Everyone knows that in order for information to be of any use to the general public, it must be capable of being rendered by any possible platform and operating system out there. As a consequence, universal formats such as HTML and PDF have become general household names in the world of data exchange.
No doubt, you've experienced the need to convert between the two formats in cases where some users don't have a PDF reader or if you need to keep the integrity of the HTML web page for others to view. Notably, with the growing widespread use of the World Wide Web, website construction using HTML has boomed into a major industry. Everyone from the professional designer to the most amateur are creating HTML pages.
A good website is a good balance between textual and visual data. The first impression on the 3 second attention span of a Web surfer is important. Hence, most likely, you'll spend most of your time on the content of your site.
In order to achieve a visually appealing site you'll probably try to cram all kinds of professional graphics and images on your page, which translates into hours of fine-tuning with image file formats such as JPEGs, GIFs, PNGs, etc. Too much time and too much work.
Also to remember is that the content of a website depends upon its purpose. Hence, the amount and nature of your data can vary. For some, using external links and supplementary formats is the most common way to populate a website. However, it means you'll also have to consider the amount of linkage and levels you want your site to contain--that means more planning and organizing.
Let's not forget that web pages work with an underlying programming language, most commonly HTML. You'll need to use HTML for embedding the content onto your web page. That can take hours of tedious encoding and configuration. Does the amount of work ever cease?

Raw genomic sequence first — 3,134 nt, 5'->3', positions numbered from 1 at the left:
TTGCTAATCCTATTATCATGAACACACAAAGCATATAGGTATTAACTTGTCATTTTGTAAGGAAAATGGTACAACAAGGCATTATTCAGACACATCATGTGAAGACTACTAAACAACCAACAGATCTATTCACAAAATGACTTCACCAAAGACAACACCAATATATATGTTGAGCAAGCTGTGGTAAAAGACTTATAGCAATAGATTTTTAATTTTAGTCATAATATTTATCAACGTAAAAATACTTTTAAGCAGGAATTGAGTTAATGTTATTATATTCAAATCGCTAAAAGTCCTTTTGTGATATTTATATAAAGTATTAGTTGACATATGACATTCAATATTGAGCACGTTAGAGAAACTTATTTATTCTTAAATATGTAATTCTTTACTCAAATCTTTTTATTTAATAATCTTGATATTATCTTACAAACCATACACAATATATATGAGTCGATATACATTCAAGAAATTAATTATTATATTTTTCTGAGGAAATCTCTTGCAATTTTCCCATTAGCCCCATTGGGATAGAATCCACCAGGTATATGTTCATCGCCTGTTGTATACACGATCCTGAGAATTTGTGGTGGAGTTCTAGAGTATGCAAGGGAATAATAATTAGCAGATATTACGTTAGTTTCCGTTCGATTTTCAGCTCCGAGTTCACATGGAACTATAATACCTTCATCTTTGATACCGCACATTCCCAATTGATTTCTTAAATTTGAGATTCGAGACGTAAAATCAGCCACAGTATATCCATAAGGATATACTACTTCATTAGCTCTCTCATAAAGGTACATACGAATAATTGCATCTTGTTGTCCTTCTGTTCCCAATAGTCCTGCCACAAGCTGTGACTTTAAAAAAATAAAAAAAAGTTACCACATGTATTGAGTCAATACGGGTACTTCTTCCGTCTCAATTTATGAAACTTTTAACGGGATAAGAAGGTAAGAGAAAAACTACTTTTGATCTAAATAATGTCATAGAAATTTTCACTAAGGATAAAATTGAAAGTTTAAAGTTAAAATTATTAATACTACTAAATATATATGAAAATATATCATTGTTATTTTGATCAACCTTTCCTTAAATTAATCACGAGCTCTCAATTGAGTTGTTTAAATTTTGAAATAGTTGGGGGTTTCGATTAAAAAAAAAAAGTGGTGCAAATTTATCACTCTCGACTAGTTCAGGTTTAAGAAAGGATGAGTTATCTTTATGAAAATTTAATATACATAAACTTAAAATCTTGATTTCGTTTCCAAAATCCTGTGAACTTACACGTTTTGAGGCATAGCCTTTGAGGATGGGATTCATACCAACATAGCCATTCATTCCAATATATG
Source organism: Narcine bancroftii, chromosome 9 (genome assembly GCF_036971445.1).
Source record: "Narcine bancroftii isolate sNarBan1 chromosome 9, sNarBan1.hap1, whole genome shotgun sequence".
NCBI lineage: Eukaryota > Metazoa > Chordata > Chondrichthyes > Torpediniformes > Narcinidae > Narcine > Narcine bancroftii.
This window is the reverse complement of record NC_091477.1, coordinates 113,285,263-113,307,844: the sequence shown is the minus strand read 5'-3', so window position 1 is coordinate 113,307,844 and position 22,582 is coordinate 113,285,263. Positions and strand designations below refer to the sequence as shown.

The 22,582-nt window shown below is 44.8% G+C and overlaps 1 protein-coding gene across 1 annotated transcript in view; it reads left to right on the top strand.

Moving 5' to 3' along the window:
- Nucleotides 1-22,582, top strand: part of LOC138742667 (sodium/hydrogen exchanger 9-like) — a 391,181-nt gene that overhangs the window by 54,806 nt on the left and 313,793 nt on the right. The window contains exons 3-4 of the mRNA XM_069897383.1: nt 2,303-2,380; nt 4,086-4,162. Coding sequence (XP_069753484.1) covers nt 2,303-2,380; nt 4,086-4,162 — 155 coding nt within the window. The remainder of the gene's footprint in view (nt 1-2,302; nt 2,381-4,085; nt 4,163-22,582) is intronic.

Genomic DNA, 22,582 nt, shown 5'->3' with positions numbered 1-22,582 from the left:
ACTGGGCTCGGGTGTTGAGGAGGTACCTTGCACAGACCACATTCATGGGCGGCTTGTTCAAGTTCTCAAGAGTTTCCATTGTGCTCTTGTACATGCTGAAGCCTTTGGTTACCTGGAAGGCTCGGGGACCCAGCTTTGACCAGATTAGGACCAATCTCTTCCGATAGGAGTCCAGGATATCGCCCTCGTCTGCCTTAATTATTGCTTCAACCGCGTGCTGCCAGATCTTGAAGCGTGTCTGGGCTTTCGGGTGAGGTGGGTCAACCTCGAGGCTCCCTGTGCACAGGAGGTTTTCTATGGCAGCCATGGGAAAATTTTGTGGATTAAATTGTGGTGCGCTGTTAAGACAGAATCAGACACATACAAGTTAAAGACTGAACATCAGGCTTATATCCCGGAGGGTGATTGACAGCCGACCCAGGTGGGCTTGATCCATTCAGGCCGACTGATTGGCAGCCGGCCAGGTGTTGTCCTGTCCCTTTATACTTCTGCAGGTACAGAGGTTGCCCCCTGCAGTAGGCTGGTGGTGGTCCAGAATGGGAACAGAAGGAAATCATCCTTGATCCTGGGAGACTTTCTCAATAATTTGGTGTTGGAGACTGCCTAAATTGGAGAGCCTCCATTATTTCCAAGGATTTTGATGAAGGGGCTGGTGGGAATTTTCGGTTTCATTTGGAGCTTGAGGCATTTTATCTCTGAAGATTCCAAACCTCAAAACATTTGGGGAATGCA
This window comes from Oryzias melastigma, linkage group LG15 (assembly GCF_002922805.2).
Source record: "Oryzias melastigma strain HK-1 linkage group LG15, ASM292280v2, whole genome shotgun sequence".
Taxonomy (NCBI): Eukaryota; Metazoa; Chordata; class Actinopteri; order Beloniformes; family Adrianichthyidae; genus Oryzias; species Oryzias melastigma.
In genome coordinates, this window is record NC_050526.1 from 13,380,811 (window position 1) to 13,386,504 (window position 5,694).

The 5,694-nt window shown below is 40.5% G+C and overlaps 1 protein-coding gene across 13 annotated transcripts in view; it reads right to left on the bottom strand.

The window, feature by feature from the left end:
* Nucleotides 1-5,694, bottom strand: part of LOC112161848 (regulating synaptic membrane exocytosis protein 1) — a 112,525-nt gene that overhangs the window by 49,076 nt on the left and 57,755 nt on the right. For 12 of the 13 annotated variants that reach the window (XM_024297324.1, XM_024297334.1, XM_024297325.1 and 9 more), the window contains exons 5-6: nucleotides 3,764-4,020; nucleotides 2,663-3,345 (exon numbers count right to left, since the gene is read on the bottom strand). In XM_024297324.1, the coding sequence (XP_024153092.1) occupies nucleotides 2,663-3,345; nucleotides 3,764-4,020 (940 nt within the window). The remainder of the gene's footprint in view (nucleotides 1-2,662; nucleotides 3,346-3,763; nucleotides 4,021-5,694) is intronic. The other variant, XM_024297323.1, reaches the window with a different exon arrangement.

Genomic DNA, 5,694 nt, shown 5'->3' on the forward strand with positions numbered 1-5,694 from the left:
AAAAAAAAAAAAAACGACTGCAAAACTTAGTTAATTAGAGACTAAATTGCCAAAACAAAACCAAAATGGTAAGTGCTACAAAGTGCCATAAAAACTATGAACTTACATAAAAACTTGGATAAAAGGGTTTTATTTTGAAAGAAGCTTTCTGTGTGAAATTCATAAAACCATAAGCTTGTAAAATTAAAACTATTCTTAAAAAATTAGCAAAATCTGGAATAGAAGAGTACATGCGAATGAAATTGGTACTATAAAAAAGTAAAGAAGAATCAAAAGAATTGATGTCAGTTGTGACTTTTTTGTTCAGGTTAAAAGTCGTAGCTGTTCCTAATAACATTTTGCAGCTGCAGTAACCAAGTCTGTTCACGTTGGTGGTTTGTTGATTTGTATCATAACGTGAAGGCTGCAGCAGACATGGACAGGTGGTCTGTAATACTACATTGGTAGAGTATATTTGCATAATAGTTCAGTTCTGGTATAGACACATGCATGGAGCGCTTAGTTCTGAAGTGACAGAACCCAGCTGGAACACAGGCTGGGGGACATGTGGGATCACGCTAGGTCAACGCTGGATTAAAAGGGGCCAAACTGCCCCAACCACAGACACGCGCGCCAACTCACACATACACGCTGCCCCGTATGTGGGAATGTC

A simple way to be efficient? Incorporate content you already have by converting it converted directly into HTML. This is where another data exchange format can come in handy: the PDF.
Conversion using material from a PDF will allow for easier web content construction. In addition, PDFs retain the graphic integrity of the image, being capable of rendering vector and bitmap images. So you don't have to worry about losing image quality.
By being able to recreate the PDF in HTML, the PDF will be shown right on the website without having to click on an attachment, saving you the time of organizing and rearranging your site.
It may sound unorthodox, but if you have an information container that can contain and retain the integrity of both the textual and graphical information you need, why not use it for that purpose? Certain processes for constructing a website can't be totally done away with altogether, like the HTML coding aspect. It can only be facilitated.
Converting PDF to HTML is nothing new. There are many conversion software applications out there that provide the functionality - ours included.
We've exceeded our own Able2Extract technology and our improved PDF converter now has enhanced PDF to HTML output.
For instance, you can convert a PDF file made from PowerPoint into HTML and still have the original colours and designs. So whatever type of information you find, you can incorporate that into your website while having control over the conversion process.
If you've converted documents using our software before, you'll know how to perform conversions in the latest version. All you have to do is open the file in your application, select the text and images, you wish to convert and just click on the Convert to HTML icon. The result - pure HTML content with both images and text that perfectly fit the screen!